The Board heard details on a new full-color electronic message sign, similar to the one at the high school, for the soon-to-open Center Elementary School. After some discussion on quality, lighting and size, a waiver to allow the sign was approved unanimously.
Fratalia asked for updates on the plan to make 1325 Main St., the old Discount Madness, more presentable. The contractor has withdrawn from the site and the owners are “regrouping;” they previously agreed to keep the board informed on how they intend to move forward. That communication has not been forthcoming, according to Lowder.
Post Office Buzz
Finally, Fratalia stated that he “heard through the grapevine” that the postal service is considering downsizing and moving the letter carriers and trucks to Woburn sometime early next year.
“Hopefully they won’t,” he said. “We’ve got to make sure that they do leave a post office in town.”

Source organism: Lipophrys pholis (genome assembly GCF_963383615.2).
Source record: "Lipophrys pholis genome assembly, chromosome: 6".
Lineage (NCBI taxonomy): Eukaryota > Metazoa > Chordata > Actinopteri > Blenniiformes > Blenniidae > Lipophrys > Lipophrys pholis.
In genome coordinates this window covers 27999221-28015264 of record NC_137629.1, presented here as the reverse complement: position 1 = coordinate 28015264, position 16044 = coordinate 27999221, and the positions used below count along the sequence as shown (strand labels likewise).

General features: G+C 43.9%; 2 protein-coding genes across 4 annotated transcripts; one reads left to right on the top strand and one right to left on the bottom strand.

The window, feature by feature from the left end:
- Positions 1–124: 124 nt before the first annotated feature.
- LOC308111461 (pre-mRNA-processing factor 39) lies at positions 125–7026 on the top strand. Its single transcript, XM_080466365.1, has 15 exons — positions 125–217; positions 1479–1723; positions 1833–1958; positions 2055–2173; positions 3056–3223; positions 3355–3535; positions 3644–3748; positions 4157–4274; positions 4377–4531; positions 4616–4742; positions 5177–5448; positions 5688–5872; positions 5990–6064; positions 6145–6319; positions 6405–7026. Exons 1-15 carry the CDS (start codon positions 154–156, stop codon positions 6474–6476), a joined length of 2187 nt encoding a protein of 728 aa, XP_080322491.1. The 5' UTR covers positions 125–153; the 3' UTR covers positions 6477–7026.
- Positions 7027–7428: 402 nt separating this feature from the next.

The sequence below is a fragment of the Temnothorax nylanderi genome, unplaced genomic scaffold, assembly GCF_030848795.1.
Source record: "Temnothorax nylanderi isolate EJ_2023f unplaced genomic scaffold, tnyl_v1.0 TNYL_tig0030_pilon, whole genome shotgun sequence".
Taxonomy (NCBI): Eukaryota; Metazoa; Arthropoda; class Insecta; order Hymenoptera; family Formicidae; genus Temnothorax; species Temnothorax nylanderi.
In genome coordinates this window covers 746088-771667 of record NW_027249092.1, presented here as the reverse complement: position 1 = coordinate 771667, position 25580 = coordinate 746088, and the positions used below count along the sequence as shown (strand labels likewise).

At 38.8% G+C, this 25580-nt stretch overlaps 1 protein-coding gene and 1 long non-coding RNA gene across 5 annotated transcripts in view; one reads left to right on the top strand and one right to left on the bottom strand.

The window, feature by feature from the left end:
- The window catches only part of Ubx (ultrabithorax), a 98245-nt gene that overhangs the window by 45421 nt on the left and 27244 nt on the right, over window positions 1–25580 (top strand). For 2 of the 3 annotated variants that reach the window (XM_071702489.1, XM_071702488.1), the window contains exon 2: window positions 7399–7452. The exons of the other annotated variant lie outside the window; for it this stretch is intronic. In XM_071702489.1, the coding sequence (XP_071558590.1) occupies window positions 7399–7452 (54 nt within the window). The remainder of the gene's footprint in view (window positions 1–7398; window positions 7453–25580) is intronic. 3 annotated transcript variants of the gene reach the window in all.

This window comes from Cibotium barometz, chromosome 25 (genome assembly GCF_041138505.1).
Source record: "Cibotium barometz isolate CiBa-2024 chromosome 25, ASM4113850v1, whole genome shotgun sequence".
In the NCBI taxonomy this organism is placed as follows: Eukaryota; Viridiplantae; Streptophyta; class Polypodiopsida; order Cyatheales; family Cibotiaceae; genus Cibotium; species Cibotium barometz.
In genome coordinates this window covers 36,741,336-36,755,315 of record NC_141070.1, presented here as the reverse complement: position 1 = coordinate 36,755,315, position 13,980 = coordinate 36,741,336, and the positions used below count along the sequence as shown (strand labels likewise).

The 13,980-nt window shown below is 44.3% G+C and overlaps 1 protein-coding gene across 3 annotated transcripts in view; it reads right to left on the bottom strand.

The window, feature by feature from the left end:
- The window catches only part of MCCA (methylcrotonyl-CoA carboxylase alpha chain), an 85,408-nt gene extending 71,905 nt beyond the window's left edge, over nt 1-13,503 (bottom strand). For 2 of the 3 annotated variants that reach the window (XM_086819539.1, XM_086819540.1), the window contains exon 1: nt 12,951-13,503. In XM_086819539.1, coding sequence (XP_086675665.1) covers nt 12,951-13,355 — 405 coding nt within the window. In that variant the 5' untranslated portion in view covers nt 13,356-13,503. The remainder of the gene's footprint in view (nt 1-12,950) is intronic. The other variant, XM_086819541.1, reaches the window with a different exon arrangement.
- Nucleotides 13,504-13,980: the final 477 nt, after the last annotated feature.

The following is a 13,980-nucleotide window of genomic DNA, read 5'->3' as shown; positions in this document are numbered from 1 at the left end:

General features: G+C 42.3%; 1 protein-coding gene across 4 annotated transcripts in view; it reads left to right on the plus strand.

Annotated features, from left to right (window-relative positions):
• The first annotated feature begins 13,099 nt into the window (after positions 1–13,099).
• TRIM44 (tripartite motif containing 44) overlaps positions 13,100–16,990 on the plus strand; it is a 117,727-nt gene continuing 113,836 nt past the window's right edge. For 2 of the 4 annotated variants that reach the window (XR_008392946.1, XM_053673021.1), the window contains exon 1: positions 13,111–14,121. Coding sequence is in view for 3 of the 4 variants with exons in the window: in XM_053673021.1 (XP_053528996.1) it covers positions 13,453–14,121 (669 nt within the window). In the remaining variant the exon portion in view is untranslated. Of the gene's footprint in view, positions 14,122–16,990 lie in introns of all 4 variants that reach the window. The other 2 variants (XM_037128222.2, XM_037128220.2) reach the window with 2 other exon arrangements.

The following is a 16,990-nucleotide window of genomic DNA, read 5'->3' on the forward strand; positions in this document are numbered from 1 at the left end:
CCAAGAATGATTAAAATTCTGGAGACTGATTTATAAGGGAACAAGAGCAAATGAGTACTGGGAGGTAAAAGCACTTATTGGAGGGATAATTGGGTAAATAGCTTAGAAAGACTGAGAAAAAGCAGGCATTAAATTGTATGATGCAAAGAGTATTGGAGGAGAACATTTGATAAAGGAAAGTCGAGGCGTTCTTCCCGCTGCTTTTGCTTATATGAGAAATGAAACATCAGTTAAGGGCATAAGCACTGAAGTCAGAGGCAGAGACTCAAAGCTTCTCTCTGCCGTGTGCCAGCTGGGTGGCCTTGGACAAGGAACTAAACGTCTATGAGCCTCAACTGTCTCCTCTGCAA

Locations across the country have been closing to save money. In a May keynote address, postmaster general Louis DeJoy stated that the Postal Service would aggregate many of its operations.
“Our current processing plant and transportation network is, well, not good. We process mail and packages in a complicated, illogical, redundant and inefficient way,” stated DeJoy at the National Postal Forum in Phoenix, on May 16. “We will close the multitude of annexes around the nation that add cost, transportation and foster inefficient and ad-hoc operations.”
In response to a query on land ownership, assistant town manager Steve Sadwick said that parcel is listed as being owned by the United States Postal Service, and that under Federal procurement laws, governments often must sell to the highest bidder.
“The Reading Post Office was sold to a developer that built a few hundred housing units at the site, while preserving the building,” said Sadwick, noting that the Town has not received any official notice from the USPS that it would be relocating.
The next Planning Board meeting is scheduled for Sept. 12 at 7 p.m. at Town Hall or on Comcast (99) or Verizon (33). Residents may also watch this and other meetings on the town’s YouTube channel, Tewksbury TV.
Like the Tewksbury Carnation on Facebook. Follow the Carnation on Twitter. Subscribe to receive email updates on our home page. Got a comment, question, photo, press release or news tip? Email us at firstname.lastname@example.org.